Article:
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Child Trafficking Survivor Tells Her Story

Child Trafficking Survivor Tells Her Story

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Image source: Pixabay (This isn’t an image from Bailee’s book)

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There were 12 steps down into the basement at Carrie Bailee’s father’s house. She remembers every one. You see, the basement was where the men waited. Where the abuse happened.

Carrie Bailee is the survivor of a child pedophilia ring in Canada. Her father abused and raped her, and he sold her to other men. She was his victim from the time she was four until she was 14.

In a recent article in The Age, interviewer Deborah Snow talks with Bailee about her upcoming book, “Flying on Broken Wings,” which is her account of her childhood. It’s to be published by Affirm press on October 1.

Bailee’s father had abused her mother during their marriage, and her mother divorced him when Bailee was seven. Sadly, Bailee had access visits with her father every fortnight—and she was at her father’s mercy during these times.

It’s not easy to read Ms. Snow’s article, or listen to Bailee’s spoken word poetry, which is one way she has of expressing and handling the emotions she still deals with. But I think part of the reason this issue isn’t talked about so much is because it’s so uncomfortable. It’s hard to hear, and harder to accept. Even Ms. Snow admitted that the depths of cruelty and horror in Bailee’s story are so unimaginable, that she didn’t always want to believe it:

“Bailee’s story seems so far off the scale of human depravity that at times it is hard to suspend disbelief. The netherworld she describes swarms with horrors: young children sold for sex, children coerced into acting out the fantasies of organised paedophile rings, bestiality, bondage, and ritual humiliation.”

I haven’t read the book yet (it’s only available for pre-order until Oct. 1), but Bailee did tell Snow that she tried to walk a line between sharing prurient and voyeuristic details, and relating her experiences. This book isn’t about gawking at child sexual abuse. “Where I am explicit,” Bailee told Snow, “is where I describe what the abuse did to the child. Because people have to know that, the first time a child is interfered with, their life is never the same again.”

The details of the darkness aren’t the point of the book. The point is the light—that, just as Bailee focused on a small window in the basement where she was abused, holding that point of light in her mind, she’s now standing as that point of light for others. The point is that no suffering or trauma is so devastating that we can’t find our strength again.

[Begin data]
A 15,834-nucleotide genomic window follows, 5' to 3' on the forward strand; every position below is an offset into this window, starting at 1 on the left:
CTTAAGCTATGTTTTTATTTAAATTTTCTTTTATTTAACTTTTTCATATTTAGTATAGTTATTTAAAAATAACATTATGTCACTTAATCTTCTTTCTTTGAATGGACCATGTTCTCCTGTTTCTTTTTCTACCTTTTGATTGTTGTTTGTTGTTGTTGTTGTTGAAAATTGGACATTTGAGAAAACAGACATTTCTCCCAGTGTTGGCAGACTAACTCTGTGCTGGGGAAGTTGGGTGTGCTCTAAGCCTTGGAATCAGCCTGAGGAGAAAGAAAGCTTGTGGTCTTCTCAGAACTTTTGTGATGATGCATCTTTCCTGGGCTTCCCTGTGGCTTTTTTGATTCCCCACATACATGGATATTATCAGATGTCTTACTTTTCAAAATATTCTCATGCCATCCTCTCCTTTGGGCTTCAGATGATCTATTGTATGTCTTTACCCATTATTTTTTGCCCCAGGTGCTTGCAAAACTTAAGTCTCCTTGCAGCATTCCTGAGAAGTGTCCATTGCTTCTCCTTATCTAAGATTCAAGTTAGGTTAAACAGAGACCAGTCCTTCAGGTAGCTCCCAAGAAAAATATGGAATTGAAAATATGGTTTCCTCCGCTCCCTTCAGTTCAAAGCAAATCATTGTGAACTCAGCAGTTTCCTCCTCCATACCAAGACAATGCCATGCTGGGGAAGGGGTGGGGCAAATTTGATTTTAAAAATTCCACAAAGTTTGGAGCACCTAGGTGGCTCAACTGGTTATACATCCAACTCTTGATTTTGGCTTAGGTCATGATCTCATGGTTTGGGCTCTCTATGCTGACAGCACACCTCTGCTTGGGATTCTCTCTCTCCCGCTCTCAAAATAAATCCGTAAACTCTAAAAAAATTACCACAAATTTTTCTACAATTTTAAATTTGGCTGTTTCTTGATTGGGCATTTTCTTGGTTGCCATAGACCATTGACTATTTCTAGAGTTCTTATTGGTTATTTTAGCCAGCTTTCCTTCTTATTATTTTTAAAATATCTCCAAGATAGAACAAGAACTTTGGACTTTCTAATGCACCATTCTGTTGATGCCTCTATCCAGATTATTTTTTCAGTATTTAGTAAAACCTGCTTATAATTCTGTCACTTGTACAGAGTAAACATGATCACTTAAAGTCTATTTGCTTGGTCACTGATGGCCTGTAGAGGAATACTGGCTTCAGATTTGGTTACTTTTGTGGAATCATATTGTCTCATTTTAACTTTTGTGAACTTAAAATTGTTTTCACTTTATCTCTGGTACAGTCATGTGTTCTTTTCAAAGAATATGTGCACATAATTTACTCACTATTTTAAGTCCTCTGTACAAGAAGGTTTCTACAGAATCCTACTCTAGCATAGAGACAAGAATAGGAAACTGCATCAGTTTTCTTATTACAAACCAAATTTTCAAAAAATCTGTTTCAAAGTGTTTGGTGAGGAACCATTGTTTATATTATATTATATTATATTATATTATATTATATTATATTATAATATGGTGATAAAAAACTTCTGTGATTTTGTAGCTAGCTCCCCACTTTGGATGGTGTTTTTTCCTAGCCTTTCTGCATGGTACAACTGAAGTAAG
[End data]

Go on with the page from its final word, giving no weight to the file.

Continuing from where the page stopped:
I feel weird writing too much about the book itself, though—I haven’t read it yet.

Eventually, young Bailee opened up to a counselor, who told the police.

Many victims of child trafficking do not survive their trauma for long. Bailee has. Most survivors of child trafficking do not speak out. Bailee is. She’s acting to support other victims, and raise awareness about the issue.

She was motivated out of silence by the deaths of Jill Meagher (who was raped and murdered in Australia in 2012) and Jyoti Singh Pandey (who was traveling with a male friend on a Delhi bus in 2012, when her friend was knocked unconscious and she was gang raped by six men—including the bus’s driver). These incidents roused a fire of anger in Bailee, and she determined not to remain silent. So she wrote her memoir and began speaking.

As she says in her spoken word poetry:

“I will rise up and speak. And be that voice for the 27 million voiceless whose stories need to be told because bodies continue to be sold. I will stand tall in the freedom forgiveness gifted me. And be that reminder that you can still fly on broken wings.”

That’s one of the most goddamned inspiring things I’ve ever heard. As is Bailee’s attitude of a survivor, instead of victimhood.

Just look at this post from her blog, where she writes about sharing her book with her 15-year-old daughter, and her daughter’s response to it. If reading Snow’s article brought tears of hurt to my eyes, this blog brought tears of happiness. I think there’s something special about people who can turn tears of pain into tears of happiness—not that they are different than the rest of us, but that they show us what the human spirit is capable of, and we see that forgiveness and love really are stronger than cruelty and hate. It stops being a Pollyanna thing, you know? It becomes real.

Bailee’s website is FlyingOnBrokenWings.com. You can pre-order the book there, or watch a video of her spoken word piece “SOLD” (it’s also embedded in Ms. Snow’s article). I highly recommend it. She is powerful.

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L. Marrick is a fiction writer and freelance copywriter. 50% of proceeds from her book Working Girl, a memoir of her time working for a professional escort, go to sex trafficking non-profits. She waxes poetic about swords and the Renaissance Faire at her author blog. She looks all professional-like at her copywriting site. You can connect with her on Facebook and Twitter @LMarrick.

© L. Marrick 2014. The content of this article, except for quoted or linked source materials, is protected by copyright. Please contact the author at the above links to request usage.


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